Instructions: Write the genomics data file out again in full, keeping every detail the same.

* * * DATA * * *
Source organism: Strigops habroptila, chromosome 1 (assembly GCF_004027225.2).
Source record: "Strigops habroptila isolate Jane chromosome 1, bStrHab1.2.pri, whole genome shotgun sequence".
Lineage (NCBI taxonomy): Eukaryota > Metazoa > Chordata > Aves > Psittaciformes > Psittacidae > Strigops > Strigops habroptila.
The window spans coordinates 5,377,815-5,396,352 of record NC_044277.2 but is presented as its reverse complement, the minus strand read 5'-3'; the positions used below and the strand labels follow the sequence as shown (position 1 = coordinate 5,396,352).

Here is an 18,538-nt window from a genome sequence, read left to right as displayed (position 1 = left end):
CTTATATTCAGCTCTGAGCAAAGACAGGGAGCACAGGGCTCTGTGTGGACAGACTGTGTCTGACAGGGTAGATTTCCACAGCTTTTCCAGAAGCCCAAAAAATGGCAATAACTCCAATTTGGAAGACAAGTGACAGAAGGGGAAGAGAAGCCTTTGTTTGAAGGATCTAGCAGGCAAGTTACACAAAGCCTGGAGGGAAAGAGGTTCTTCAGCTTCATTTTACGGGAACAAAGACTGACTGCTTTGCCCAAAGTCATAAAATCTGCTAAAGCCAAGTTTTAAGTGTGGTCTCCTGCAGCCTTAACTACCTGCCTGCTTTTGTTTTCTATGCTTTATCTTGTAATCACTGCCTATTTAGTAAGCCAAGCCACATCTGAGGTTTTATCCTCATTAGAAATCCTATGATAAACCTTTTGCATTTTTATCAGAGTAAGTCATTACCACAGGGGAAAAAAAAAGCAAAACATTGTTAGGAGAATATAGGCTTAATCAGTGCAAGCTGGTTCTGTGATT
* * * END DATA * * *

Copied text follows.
Source organism: Strigops habroptila, chromosome 1 (assembly GCF_004027225.2).
Source record: "Strigops habroptila isolate Jane chromosome 1, bStrHab1.2.pri, whole genome shotgun sequence".
Lineage (NCBI taxonomy): Eukaryota > Metazoa > Chordata > Aves > Psittaciformes > Psittacidae > Strigops > Strigops habroptila.
The window spans coordinates 5,377,815-5,396,352 of record NC_044277.2 but is presented as its reverse complement, the minus strand read 5'-3'; the positions used below and the strand labels follow the sequence as shown (position 1 = coordinate 5,396,352).

Here is an 18,538-nt window from a genome sequence, read left to right as displayed (position 1 = left end):
CTTATATTCAGCTCTGAGCAAAGACAGGGAGCACAGGGCTCTGTGTGGACAGACTGTGTCTGACAGGGTAGATTTCCACAGCTTTTCCAGAAGCCCAAAAAATGGCAATAACTCCAATTTGGAAGACAAGTGACAGAAGGGGAAGAGAAGCCTTTGTTTGAAGGATCTAGCAGGCAAGTTACACAAAGCCTGGAGGGAAAGAGGTTCTTCAGCTTCATTTTACGGGAACAAAGACTGACTGCTTTGCCCAAAGTCATAAAATCTGCTAAAGCCAAGTTTTAAGTGTGGTCTCCTGCAGCCTTAACTACCTGCCTGCTTTTGTTTTCTATGCTTTATCTTGTAATCACTGCCTATTTAGTAAGCCAAGCCACATCTGAGGTTTTATCCTCATTAGAAATCCTATGATAAACCTTTTGCATTTTTATCAGAGTAAGTCATTACCACAGGGGAAAAAAAAAGCAAAACATTGTTAGGAGAATATAGGCTTAATCAGTGCAAGCTGGTTCTGTGATT